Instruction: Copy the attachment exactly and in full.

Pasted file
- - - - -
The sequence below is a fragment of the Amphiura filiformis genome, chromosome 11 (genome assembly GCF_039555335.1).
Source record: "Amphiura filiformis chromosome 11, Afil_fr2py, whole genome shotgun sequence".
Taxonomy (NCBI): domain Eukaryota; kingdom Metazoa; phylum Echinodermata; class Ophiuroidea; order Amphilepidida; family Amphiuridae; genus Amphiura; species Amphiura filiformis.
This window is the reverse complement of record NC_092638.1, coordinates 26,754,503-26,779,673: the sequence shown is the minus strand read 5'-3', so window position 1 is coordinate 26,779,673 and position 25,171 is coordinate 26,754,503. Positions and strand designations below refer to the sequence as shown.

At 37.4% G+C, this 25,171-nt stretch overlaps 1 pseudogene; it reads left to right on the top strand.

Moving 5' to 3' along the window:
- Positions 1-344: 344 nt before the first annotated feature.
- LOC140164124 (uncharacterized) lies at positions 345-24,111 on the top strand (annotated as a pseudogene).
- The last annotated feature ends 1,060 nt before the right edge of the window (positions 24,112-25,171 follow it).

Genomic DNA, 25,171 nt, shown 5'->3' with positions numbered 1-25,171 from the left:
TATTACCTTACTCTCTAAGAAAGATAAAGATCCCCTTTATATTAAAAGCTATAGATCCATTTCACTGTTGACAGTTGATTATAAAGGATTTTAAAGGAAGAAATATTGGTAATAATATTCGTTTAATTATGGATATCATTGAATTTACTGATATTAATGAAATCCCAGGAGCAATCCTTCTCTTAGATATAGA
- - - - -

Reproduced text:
The sequence below is a fragment of the Amphiura filiformis genome, chromosome 11 (genome assembly GCF_039555335.1).
Source record: "Amphiura filiformis chromosome 11, Afil_fr2py, whole genome shotgun sequence".
Taxonomy (NCBI): domain Eukaryota; kingdom Metazoa; phylum Echinodermata; class Ophiuroidea; order Amphilepidida; family Amphiuridae; genus Amphiura; species Amphiura filiformis.
This window is the reverse complement of record NC_092638.1, coordinates 26,754,503-26,779,673: the sequence shown is the minus strand read 5'-3', so window position 1 is coordinate 26,779,673 and position 25,171 is coordinate 26,754,503. Positions and strand designations below refer to the sequence as shown.

At 37.4% G+C, this 25,171-nt stretch overlaps 1 pseudogene; it reads left to right on the top strand.

Moving 5' to 3' along the window:
- Positions 1-344: 344 nt before the first annotated feature.
- LOC140164124 (uncharacterized) lies at positions 345-24,111 on the top strand (annotated as a pseudogene).
- The last annotated feature ends 1,060 nt before the right edge of the window (positions 24,112-25,171 follow it).

Genomic DNA, 25,171 nt, shown 5'->3' with positions numbered 1-25,171 from the left:
TATTACCTTACTCTCTAAGAAAGATAAAGATCCCCTTTATATTAAAAGCTATAGATCCATTTCACTGTTGACAGTTGATTATAAAGGATTTTAAAGGAAGAAATATTGGTAATAATATTCGTTTAATTATGGATATCATTGAATTTACTGATATTAATGAAATCCCAGGAGCAATCCTTCTCTTAGATATAGA